There have been cases when the automation got stuck and played a five-minute stop set of commercials over and over for more than an hour. Another time the local sequence was out of sync with the satellite feed and the two audio streams played on top of each other.
The worst problem was a brush fire that had erupted on a Saturday afternoon. The sky had turned red with smoke, breathing was difficult and the situation became increasingly severe over the course of several hours. The two local news/talk stations were plugged into satellite programing, and the three local TV stations seemed to be unaware and didn’t display even a news crawler on the screen. When you call the stations, all you get is an answering machine.
Another instance of non-service from local radio was an evening when we were plunged into the dark at about 8 p.m. Local radio stations were silent; evidently they have no backup generators. I didn’t have a battery-operated TV, so I didn’t know their status. I monitored the ham radio repeaters (they do have backup power) and local hams were able to get reports from other operators and determined within 45 minutes that a two-county area of central California was affected. In another 30 minutes, they relayed information from PGE with an estimate of a few hours before power could be restored. It was two and a half hours before KNX broke in with a bulletin about the situation. Thank goodness for a Class A in Los Angeles. These stations are needed. Let’s keep them. Let’s increase their power.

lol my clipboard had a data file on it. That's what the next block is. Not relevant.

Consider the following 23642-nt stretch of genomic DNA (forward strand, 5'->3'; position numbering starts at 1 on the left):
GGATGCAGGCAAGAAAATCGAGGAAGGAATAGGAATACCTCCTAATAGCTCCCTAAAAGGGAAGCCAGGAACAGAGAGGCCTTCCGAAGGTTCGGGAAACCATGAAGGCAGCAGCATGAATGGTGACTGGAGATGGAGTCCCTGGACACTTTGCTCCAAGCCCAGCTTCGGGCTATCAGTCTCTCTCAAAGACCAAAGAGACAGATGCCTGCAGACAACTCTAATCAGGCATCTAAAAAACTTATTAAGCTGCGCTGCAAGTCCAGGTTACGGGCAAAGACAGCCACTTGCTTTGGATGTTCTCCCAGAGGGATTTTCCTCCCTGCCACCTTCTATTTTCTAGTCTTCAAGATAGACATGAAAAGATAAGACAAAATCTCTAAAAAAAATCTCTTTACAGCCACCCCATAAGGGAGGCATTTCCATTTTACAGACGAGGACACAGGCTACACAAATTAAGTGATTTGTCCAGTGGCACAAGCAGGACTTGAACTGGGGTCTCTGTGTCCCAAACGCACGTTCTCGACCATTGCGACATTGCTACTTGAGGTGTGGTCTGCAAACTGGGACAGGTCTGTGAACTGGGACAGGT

I remember the words of an FCC chairman who famously (maybe infamously) said that he would keep issuing licenses “until the last station couldn’t stay on the air.” Well, we have come to a point where there seems to be dozens of stations that are on that brink and have cut back staff and engineering budgets and their only contribution to broadcasting is cluttering up the spectrum and causing interference to each other, besides competing for the available advertising revenue.
Jay Alexander Productions/Consulting
Upon reading the interview with Mr. Jeff Littlejohn of iHeartMedia, I just shook my head in disappointment. Of course, the EVP of engineering at iHeartMedia is going to argue against any compromise to his group’s 17 Class A signals coverage. That is a foregone conclusion.
I differ with Mr. Littlejohn, though, as I believe that what is good for the whole of AM radio stations in the USA isn’t necessarily good for all radio stations, especially the Class As.
Many of today’s 1, 5 and 10 kW local AM stations are near extinction as the out-of-town or out-of-state Class A stations’ signals take away local listeners. The ability of large radio groups to afford syndicated programming that steals away local listeners, essentially takes money out of the pocket of local mom and pop stations.
For some stations, the ability to have a 24/7/365 signal can mean the difference between prosperity and extinction. However, these stations are forced to operate with extremely low power or no night signal just to protect the skywave of a station nearly 1,000 miles away. I can only imagine the local events, sports games, weather and emergency warnings that could benefit a local audience, if the protection of Class A stations were no longer an issue. (After all, in some markets you can hear Rush Limbaugh on several different spots on the dial simultaneously.)
I say that 10 kW should be the nighttime maximum for any AM station, and protections should be revised for the benefit of the local stations that have suffered for the past several decades.